The sign in the delta amplitude ΔA determines the dominant channel (between two signals). In the above example, a positive amplitude means that the left channel is dominant. The sign can also be used in the non-common frequency representation to indicate for which signal the frequency is valid. Same convention is used here: positive is left (dominant). It is alternatively possible to give an average amplitude in combination with a difference amplitude, or consistently the amplitude of a given channel with a difference amplitude relative to the other channel.

Instead of using the sign in the delta amplitude ΔA to determine the dominant channel, it is also possible to use a bit in the bit-stream to indicate the dominant channel. This requires 1 bit as may also be the case for the sign bit. This bit is included in the bit-stream and used in the decoder. In the case that an audio signal is encoded with more than two channels, more than 1 bit is needed to indicate the dominant channel. This implementation is straightforward.

Use of Only Common Frequencies

When only a representation based on common frequencies is used, the non-common frequencies are coded such that the amplitude of the common frequency in the channel in which no sinusoid occurs at that frequency is zero. In practice, a value of e.g. +15 dB or −15 dB for the delta amplitude can be used to indicate that no sinusoid of the current frequency is present in the given channel. The sign in the delta amplitude ΔA determines the dominant channel (between two signals). In this example, a positive amplitude means that the left charnel is dominant.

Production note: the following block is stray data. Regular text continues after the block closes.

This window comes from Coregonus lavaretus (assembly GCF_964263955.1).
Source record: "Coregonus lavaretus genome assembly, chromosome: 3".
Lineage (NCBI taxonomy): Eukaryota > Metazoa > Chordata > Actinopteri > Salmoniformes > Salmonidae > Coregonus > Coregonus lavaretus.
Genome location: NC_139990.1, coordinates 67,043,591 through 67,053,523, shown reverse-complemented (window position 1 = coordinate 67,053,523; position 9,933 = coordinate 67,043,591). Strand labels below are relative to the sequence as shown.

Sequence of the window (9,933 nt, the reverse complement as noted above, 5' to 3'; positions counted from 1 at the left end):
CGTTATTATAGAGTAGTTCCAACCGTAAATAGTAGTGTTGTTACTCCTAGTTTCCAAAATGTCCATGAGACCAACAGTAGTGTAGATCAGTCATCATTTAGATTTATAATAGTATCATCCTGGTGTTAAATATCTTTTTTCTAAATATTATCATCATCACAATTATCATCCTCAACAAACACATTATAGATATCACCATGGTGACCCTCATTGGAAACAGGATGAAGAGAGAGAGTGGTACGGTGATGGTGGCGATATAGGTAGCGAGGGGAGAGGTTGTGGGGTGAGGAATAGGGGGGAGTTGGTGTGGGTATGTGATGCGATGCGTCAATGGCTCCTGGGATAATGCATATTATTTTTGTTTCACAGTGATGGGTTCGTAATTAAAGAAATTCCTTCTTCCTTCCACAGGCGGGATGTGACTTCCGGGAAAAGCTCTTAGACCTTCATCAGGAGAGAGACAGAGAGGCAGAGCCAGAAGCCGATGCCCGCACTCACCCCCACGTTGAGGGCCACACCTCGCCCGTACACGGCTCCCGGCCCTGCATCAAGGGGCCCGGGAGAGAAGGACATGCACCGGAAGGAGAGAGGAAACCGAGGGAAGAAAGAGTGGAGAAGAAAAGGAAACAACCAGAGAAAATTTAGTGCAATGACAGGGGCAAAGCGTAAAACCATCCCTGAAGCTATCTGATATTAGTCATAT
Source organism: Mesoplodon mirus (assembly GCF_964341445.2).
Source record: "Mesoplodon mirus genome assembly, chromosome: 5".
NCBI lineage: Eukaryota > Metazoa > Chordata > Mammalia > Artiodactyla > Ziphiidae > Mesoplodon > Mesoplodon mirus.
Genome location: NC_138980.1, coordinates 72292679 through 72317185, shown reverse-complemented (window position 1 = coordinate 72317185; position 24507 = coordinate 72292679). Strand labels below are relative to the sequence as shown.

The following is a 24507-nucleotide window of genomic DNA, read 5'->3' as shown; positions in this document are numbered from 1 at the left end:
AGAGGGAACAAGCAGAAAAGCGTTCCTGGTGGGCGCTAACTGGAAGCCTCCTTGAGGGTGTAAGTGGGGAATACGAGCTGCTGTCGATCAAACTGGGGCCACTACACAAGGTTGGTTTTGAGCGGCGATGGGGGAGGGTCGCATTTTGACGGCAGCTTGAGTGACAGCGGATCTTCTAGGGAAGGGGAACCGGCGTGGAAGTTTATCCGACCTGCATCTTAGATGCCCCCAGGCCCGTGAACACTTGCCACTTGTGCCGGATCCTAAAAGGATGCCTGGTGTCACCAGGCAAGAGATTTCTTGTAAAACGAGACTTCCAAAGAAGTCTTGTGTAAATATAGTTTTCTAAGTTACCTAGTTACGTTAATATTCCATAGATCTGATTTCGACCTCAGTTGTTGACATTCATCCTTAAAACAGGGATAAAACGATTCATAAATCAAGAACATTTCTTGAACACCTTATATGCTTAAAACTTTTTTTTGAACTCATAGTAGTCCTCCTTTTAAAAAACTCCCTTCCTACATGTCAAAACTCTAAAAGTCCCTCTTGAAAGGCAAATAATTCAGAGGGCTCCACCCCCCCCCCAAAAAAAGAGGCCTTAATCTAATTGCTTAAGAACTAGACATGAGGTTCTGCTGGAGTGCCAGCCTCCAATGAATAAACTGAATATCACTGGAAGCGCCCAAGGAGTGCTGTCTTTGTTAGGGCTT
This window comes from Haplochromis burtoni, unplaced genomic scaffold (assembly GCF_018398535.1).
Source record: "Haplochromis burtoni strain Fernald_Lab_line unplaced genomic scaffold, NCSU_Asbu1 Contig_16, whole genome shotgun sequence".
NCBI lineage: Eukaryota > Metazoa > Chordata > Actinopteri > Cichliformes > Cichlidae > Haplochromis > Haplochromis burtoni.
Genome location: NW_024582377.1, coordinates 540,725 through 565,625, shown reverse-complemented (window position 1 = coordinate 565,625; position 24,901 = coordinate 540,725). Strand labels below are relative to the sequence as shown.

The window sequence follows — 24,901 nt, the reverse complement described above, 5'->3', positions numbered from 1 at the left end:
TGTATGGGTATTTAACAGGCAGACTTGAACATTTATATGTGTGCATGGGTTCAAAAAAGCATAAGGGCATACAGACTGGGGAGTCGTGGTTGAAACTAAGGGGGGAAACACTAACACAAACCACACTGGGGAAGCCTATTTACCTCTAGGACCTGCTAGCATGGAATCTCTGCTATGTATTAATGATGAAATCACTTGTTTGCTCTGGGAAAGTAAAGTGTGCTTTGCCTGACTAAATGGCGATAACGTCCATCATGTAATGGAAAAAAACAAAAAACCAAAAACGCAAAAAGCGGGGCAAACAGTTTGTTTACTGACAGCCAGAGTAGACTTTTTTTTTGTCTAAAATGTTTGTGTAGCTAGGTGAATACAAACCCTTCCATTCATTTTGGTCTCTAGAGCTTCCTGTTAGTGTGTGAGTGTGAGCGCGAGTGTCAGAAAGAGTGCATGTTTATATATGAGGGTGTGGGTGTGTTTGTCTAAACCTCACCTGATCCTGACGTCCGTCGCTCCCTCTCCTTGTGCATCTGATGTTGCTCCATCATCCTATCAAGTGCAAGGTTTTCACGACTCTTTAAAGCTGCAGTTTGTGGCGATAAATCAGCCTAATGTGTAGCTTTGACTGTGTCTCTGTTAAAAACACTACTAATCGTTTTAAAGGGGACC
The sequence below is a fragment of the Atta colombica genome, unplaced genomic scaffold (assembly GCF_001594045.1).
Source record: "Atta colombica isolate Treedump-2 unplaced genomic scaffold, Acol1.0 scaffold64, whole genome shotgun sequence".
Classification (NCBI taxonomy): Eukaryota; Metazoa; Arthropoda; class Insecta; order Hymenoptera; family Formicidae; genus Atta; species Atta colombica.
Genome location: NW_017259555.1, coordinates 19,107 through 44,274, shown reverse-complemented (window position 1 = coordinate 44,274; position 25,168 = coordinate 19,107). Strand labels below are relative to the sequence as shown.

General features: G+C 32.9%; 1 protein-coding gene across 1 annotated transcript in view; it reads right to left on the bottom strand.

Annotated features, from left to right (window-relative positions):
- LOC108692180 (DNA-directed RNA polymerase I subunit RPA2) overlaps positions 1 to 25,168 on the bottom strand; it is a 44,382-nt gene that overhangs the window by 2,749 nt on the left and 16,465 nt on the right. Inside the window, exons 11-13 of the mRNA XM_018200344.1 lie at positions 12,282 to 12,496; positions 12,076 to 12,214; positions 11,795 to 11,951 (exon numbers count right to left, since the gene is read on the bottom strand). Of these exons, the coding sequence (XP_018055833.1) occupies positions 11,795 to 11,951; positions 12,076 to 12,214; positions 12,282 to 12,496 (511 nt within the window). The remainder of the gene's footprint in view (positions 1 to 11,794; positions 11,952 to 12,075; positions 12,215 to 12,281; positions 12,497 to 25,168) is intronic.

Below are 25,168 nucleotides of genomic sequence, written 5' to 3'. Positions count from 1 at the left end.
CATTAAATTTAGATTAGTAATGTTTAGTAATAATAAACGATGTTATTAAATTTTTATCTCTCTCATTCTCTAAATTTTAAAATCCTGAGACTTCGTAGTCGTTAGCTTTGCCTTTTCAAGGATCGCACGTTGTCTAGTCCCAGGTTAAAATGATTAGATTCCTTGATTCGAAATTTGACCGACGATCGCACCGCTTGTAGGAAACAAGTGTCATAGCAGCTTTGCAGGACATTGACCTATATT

• (Fcom,A, ΔA)=(50,30,10), (100,60,−10), (200,30,−15), (250,40,15), (500,40,5).

This parameterization requires 15 parameters. For this example, the use of only common frequencies is less advantageous than the use of common and non-common frequencies.

Frequency Average and Differences

  • (Fav, ΔF,Aav, ΔA)=(50,0,25,5), (100,0,55,−5), (225,25,35,5), (500,0,30,10).

This parameterization requires 16 parameters.

This is an alternative encoding wherein the sinusoidal components in the signal are represented by average frequencies and average amplitudes. It is clear that also compared with this coding strategy, the use of common frequencies is advantageous. It is noted that the use of average frequencies and average amplitudes can be seen as a separate invention outside the scope of the current application.

It is noted that not strictly the number of parameters but rather the sum of the number of bits per parameter is of importance for the bit-rate of the resulting coded audio stream. In this respect, differential coding usually provides a bit-rate reduction for correlated signal components.